In computing, an emulator [also known as virtual instruments] is hardware or software or both that duplicates (or emulates) the functions of a computer system so that the emulated behavior closely resembles the behavior of the real system. This focus on exact reproduction of behavior is in contrast to some other forms of computer simulation, in which an abstract model of a system is being simulated. For example, a computer simulation of a hurricane or a chemical reaction is not emulation.
A hardware emulator is an emulator which takes the form of a hardware device. Examples include the DOS-compatible card installed in some old-world Mac computers like Centris 610 or Performa 630 that allowed them to run PC programs and FPGA-based hardware emulators.
An in-circuit emulator (ICE) is a hardware device used to debug the software of an embedded system. It was historically in the form of bond-out processor which has many internal signals brought out for the purpose of debugging. These signals provided information about the state of the processor.
More recently the term also covers JTAG based hardware debuggers which provide equivalent access using on-chip debugging hardware with standard production chips. Using standard chips instead of custom bond-out versions makes the technology ubiquitous and low cost, and eliminates most differences between the development and runtime environments. In this common case, the in-circuit emulator term is a misnomer, sometimes confusingly so, because emulation is no longer involved.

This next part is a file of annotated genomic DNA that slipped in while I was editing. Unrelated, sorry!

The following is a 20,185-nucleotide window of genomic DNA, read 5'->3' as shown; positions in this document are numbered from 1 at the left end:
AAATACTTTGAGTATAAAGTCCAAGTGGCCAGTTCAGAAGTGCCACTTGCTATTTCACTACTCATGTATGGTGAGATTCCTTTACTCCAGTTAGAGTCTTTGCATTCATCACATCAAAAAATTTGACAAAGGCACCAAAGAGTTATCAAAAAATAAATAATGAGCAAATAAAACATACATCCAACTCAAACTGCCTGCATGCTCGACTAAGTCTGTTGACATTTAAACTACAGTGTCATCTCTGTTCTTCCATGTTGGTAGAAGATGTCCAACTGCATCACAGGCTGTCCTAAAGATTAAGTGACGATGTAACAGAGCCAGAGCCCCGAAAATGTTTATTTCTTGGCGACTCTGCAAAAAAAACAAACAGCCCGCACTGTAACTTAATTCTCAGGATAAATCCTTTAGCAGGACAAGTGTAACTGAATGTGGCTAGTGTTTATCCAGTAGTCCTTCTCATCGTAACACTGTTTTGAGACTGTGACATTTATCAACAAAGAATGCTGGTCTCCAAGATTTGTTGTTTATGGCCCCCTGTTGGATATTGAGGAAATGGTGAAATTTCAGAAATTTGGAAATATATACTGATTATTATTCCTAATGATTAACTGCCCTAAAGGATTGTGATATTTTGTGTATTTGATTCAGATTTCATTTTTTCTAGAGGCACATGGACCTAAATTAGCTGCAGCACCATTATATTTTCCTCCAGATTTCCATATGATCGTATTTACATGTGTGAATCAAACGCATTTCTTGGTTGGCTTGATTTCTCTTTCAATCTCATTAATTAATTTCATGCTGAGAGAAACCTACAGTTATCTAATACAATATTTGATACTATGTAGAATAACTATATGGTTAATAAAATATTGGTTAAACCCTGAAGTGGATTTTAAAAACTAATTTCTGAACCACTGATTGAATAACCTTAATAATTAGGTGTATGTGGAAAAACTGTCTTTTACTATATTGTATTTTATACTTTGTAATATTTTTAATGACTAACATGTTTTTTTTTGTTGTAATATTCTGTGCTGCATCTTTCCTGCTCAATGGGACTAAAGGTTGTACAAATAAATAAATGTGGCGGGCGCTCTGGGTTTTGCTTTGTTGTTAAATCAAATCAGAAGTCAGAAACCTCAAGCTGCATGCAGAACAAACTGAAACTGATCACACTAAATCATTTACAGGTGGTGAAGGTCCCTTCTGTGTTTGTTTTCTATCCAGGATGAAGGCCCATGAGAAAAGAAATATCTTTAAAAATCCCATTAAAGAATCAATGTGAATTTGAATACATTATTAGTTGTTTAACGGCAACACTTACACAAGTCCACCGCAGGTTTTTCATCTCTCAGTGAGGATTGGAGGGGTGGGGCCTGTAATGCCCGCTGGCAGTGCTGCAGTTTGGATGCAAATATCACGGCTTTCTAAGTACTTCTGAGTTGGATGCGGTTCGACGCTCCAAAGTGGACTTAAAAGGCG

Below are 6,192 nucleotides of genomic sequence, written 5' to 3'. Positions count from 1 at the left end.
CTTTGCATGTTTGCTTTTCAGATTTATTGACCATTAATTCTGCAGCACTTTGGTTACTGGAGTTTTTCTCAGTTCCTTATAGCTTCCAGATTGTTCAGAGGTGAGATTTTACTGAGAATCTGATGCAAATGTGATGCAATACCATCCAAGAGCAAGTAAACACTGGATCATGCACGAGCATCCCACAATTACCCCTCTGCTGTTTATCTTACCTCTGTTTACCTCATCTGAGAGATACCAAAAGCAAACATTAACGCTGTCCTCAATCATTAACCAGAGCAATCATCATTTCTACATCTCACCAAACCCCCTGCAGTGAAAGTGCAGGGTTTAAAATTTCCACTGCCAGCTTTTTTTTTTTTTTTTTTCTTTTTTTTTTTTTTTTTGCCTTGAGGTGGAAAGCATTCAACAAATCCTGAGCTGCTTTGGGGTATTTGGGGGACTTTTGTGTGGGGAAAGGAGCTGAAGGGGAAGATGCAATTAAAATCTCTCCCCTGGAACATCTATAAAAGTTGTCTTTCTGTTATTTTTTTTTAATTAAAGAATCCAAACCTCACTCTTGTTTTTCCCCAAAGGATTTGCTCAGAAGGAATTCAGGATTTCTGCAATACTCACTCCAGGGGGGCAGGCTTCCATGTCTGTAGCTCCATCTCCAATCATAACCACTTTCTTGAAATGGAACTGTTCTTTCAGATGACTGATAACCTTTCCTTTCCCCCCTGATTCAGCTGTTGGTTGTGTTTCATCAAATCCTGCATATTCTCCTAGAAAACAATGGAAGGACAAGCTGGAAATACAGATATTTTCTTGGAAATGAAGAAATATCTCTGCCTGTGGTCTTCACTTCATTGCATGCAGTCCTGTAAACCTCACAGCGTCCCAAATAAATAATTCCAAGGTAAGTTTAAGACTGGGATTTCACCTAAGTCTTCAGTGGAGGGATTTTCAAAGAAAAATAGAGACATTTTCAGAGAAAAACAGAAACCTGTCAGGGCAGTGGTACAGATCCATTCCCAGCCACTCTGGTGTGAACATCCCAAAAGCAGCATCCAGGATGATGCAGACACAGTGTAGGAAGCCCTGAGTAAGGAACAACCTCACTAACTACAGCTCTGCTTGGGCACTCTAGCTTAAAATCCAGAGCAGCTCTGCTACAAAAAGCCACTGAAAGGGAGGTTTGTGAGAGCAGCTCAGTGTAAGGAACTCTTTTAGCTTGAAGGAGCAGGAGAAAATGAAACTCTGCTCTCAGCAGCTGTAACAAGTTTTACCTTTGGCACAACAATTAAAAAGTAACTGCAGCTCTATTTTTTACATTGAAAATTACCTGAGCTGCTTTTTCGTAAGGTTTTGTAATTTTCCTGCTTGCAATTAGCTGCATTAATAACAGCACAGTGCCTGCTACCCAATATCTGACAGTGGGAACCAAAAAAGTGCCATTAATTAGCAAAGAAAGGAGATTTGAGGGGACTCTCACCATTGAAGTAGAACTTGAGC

Embedded systems present special problems for a programmer because they usually lack keyboards, monitors, disk drives and other user interfaces that are present on computers. These shortcomings make in-circuit software debugging tools essential for many common development tasks.
In-circuit emulation can also refer to the use of hardware emulation, when the emulator is plugged into a system (not always embedded) in place of a yet-to-be-built chip (not always a processor). These in-circuit emulators provide a way to run the system with "live" data while still allowing relatively good debugging capabilities. It can be useful to compare this with an in-target probe (ITP) sometimes used on enterprise servers.